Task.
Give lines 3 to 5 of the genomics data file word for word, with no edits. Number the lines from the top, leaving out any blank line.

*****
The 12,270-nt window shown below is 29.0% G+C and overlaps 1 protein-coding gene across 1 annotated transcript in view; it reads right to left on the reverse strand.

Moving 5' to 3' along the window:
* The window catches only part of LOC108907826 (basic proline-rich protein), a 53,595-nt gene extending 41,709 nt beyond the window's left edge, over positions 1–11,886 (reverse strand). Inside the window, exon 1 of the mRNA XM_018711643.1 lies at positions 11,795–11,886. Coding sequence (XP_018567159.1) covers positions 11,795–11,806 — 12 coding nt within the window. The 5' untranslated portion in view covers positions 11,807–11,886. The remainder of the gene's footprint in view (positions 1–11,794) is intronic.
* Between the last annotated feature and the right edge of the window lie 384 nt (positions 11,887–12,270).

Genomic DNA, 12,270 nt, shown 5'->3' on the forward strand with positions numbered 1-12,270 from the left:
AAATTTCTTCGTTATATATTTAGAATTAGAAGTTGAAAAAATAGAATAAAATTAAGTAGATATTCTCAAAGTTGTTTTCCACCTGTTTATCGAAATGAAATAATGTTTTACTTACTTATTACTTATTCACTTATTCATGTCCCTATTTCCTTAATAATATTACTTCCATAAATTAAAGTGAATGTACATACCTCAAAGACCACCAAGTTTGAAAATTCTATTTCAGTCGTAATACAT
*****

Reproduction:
* The window catches only part of LOC108907826 (basic proline-rich protein), a 53,595-nt gene extending 41,709 nt beyond the window's left edge, over positions 1–11,886 (reverse strand). Inside the window, exon 1 of the mRNA XM_018711643.1 lies at positions 11,795–11,886. Coding sequence (XP_018567159.1) covers positions 11,795–11,806 — 12 coding nt within the window. The 5' untranslated portion in view covers positions 11,807–11,886. The remainder of the gene's footprint in view (positions 1–11,794) is intronic.
* Between the last annotated feature and the right edge of the window lie 384 nt (positions 11,887–12,270).

Genomic DNA, 12,270 nt, shown 5'->3' on the forward strand with positions numbered 1-12,270 from the left: